In Regarding the Pain of Others, the last book she published before her death, Susan Sontag quotes Virginia Woolf in Three Guineas: "War is an abomination; a barbarity; war must be stopped." Commenting on Woolf's remark, Sontag asks: "Who believes today that war can be abolished? No one, not even pacifists."
Is that true? I think it is. When I was a child, I genuinely believed that war could be abolished-- that humans could find better ways to resolve disputes-- that the US government could and should work towards the abolition of war. I've never been a pacifist: it has always seemed to me that some things are worth fighting for. But I used to think that a world without war was not an impossible dream.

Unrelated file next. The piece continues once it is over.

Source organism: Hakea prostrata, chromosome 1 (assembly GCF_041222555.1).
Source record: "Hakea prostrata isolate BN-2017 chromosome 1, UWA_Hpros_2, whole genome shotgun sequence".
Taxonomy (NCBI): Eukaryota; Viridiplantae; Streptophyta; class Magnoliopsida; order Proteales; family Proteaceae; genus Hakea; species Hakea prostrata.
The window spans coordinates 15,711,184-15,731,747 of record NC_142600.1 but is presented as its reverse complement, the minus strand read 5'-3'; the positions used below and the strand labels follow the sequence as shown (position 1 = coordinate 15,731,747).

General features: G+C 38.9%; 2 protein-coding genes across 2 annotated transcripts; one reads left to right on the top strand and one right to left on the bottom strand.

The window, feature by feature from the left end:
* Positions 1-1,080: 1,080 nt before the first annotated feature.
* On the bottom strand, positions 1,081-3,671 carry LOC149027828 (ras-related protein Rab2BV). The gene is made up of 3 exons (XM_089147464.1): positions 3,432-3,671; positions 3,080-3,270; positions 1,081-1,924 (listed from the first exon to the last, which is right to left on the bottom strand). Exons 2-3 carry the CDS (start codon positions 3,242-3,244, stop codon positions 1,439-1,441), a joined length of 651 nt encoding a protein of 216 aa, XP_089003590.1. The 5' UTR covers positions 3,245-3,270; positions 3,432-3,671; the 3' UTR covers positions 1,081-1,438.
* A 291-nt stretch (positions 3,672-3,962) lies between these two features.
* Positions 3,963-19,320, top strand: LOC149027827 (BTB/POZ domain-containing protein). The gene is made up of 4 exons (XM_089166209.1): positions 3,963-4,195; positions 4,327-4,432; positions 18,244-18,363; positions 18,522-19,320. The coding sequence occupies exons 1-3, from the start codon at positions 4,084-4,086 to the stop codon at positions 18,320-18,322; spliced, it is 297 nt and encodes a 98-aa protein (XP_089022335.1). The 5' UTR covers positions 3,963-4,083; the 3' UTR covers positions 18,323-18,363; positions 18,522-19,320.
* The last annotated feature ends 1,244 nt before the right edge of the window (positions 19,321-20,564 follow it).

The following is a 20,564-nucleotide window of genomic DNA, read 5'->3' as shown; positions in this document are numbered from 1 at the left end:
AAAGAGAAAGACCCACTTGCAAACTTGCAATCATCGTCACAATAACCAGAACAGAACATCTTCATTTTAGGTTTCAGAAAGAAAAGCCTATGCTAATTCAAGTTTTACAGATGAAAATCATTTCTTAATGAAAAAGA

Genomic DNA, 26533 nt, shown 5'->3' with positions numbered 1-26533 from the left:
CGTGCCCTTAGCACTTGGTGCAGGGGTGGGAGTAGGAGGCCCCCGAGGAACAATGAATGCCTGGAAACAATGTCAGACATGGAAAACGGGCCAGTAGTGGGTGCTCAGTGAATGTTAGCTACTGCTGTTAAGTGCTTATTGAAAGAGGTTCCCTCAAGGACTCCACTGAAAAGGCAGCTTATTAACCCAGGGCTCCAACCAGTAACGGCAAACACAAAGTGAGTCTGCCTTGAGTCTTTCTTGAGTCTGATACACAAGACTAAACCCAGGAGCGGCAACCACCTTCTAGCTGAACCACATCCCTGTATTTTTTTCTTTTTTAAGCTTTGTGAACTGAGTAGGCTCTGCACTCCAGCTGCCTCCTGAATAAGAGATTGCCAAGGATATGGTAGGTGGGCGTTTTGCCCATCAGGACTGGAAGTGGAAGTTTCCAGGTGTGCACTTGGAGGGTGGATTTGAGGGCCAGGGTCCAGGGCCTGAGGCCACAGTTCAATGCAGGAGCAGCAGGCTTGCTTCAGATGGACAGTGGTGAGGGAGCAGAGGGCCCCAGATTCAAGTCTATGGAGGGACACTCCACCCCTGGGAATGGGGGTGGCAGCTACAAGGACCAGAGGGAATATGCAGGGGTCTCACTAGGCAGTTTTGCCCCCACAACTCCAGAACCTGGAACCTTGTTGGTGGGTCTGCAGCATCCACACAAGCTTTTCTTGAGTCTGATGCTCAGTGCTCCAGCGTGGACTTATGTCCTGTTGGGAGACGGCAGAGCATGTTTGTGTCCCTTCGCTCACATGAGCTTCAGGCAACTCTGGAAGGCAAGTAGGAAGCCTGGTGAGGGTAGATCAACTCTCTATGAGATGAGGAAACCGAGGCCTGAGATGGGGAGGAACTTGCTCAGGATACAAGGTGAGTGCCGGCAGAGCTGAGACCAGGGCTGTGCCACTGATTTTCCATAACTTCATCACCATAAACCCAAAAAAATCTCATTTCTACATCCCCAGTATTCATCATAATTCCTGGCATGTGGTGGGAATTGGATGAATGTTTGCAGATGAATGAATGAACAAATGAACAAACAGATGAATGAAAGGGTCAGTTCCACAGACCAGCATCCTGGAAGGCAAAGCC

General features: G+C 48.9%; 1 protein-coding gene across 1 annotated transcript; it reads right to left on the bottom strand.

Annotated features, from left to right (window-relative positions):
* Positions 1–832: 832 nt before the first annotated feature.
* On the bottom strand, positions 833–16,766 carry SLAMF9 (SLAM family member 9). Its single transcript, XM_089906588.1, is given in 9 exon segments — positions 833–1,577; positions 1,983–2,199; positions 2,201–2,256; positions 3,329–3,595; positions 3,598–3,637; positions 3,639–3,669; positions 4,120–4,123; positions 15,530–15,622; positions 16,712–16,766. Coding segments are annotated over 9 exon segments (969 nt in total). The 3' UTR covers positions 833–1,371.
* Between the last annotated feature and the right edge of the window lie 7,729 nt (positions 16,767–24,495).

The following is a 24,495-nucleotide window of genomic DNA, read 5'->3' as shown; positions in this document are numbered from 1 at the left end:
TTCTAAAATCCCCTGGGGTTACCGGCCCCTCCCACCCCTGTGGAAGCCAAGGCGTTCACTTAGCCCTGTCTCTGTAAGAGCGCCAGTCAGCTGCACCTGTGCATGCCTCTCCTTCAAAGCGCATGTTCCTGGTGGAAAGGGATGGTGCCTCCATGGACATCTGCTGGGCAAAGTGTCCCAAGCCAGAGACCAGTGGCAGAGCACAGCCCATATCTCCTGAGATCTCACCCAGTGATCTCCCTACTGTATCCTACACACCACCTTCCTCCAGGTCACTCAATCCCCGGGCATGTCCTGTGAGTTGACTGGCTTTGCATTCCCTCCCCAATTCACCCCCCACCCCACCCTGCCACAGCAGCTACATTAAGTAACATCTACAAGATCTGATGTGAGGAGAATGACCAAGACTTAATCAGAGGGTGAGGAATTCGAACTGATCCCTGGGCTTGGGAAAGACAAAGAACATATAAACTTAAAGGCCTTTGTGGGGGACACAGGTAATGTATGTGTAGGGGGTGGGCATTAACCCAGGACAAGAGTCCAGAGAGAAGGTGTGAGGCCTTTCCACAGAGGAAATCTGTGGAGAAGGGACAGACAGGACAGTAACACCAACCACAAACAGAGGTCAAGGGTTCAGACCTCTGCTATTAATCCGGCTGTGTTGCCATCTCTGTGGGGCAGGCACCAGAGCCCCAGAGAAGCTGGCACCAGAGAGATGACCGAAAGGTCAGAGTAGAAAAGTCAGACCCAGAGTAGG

True, I haven't believed that since I was ten or so-- but at various points in recent history, many adults, including many serious, hard-headed thinkers, have believed in and sought a world in which there is no such thing as war. After World War One, for instance; and again in the immediate wake of World War Two. But today, in this world of proliferating conflicts and proliferating complexities, can any serious people maintain that war can be utterly abolished?
And if the answer is no, have we lost something by losing that hope? Or gained something?